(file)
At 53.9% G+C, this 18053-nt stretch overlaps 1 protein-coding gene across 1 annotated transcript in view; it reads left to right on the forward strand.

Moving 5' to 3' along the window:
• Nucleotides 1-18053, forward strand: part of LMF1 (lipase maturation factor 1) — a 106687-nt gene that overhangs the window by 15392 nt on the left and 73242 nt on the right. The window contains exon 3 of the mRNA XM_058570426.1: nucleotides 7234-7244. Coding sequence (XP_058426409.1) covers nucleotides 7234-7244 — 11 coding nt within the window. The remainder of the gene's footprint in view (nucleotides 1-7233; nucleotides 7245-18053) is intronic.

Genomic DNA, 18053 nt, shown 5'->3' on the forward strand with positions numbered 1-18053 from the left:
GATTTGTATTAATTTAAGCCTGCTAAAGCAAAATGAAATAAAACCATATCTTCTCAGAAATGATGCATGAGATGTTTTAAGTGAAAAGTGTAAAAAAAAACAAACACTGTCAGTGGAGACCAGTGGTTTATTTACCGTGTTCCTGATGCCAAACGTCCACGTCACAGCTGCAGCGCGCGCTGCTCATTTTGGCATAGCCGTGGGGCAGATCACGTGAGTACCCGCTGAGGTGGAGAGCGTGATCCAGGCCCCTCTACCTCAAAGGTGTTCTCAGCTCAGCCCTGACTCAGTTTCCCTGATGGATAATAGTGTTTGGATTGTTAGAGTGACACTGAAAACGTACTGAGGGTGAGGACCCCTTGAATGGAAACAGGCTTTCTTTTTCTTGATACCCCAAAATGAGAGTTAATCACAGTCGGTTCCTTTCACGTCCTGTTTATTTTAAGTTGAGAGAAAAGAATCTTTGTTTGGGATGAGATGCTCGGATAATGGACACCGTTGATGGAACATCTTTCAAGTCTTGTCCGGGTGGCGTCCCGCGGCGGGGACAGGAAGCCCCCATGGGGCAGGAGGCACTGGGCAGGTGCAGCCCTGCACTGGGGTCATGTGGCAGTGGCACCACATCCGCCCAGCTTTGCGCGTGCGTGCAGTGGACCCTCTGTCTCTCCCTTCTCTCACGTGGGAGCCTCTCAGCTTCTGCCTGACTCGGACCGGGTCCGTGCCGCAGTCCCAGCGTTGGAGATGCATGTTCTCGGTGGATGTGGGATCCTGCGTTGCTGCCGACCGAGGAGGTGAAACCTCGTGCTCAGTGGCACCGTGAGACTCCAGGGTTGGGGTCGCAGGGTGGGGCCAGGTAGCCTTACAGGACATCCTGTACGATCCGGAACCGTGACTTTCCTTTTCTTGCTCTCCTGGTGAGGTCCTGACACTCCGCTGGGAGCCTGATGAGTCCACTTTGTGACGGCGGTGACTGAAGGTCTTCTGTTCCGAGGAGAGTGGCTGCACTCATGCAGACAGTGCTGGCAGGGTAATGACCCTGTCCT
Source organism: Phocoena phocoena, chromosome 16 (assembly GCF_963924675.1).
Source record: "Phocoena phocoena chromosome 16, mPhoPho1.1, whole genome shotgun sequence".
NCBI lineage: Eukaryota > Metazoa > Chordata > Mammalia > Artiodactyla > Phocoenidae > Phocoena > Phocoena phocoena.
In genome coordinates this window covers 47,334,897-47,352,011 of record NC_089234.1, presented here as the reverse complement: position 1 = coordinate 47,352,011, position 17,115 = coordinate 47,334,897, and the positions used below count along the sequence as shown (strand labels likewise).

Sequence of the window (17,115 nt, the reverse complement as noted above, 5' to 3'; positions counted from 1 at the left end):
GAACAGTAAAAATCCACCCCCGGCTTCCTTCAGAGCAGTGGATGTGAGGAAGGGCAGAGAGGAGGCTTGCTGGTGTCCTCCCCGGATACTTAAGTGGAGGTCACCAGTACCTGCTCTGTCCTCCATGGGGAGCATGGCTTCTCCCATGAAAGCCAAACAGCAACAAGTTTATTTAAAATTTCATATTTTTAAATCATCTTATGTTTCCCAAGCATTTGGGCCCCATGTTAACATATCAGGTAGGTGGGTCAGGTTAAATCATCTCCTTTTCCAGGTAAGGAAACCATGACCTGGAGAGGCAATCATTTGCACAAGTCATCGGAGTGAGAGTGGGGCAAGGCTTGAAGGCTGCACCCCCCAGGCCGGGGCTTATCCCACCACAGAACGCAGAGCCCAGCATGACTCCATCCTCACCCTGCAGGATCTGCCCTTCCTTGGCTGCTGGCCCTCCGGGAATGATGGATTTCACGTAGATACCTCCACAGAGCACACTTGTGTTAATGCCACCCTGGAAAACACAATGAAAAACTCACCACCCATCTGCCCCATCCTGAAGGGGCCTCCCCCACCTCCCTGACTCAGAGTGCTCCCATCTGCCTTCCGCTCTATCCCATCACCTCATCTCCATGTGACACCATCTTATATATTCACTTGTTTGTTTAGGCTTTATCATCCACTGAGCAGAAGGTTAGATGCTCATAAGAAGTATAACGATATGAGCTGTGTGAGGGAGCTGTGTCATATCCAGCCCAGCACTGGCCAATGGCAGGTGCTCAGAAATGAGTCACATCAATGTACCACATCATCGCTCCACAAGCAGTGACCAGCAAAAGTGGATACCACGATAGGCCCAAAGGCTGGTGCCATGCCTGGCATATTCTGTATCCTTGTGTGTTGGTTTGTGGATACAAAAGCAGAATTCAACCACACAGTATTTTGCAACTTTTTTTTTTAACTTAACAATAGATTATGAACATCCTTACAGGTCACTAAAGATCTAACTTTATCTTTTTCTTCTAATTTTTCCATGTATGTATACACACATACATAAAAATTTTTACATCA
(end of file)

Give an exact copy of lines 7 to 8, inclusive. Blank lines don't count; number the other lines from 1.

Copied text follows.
Source record: "Phocoena phocoena chromosome 16, mPhoPho1.1, whole genome shotgun sequence".
NCBI lineage: Eukaryota > Metazoa > Chordata > Mammalia > Artiodactyla > Phocoenidae > Phocoena > Phocoena phocoena.